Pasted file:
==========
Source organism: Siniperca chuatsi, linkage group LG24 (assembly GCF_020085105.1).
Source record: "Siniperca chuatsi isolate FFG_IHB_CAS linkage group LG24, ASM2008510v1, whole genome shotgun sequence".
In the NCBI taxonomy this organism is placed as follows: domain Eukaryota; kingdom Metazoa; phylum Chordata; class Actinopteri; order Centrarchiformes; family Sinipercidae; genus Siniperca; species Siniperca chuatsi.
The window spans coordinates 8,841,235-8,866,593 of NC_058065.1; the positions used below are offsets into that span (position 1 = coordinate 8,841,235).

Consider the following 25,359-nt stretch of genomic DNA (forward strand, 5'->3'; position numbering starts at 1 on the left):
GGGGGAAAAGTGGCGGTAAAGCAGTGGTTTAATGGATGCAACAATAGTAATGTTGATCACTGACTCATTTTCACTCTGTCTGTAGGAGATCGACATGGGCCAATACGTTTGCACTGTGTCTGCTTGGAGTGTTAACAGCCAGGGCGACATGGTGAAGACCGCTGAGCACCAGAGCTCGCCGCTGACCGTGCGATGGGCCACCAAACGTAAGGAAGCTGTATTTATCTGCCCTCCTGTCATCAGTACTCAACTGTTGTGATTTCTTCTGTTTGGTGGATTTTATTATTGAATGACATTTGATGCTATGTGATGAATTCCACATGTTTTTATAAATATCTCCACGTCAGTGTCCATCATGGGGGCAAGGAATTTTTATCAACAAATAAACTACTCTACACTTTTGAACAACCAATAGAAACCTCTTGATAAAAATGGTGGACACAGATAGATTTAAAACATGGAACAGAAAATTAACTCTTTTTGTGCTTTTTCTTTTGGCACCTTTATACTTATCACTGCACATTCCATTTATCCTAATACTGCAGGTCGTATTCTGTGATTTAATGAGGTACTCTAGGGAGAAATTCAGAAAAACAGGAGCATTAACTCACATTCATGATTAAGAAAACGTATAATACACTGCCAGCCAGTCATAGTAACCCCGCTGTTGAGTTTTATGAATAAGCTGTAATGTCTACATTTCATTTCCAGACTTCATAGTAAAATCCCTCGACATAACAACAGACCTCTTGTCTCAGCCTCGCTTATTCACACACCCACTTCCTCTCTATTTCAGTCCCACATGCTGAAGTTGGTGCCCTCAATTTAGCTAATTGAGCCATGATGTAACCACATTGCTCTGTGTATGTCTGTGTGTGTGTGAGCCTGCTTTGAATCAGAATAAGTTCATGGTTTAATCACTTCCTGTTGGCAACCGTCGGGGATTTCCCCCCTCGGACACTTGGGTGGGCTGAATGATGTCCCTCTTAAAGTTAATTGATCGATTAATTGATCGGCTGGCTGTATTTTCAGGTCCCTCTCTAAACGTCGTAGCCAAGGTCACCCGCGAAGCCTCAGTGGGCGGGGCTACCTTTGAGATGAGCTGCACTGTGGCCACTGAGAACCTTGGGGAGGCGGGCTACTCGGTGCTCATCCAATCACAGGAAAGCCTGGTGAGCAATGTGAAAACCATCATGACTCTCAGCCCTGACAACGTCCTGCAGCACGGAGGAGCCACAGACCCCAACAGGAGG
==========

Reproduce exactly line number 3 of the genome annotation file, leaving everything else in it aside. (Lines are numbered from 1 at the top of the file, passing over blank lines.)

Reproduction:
In the NCBI taxonomy this organism is placed as follows: domain Eukaryota; kingdom Metazoa; phylum Chordata; class Actinopteri; order Centrarchiformes; family Sinipercidae; genus Siniperca; species Siniperca chuatsi.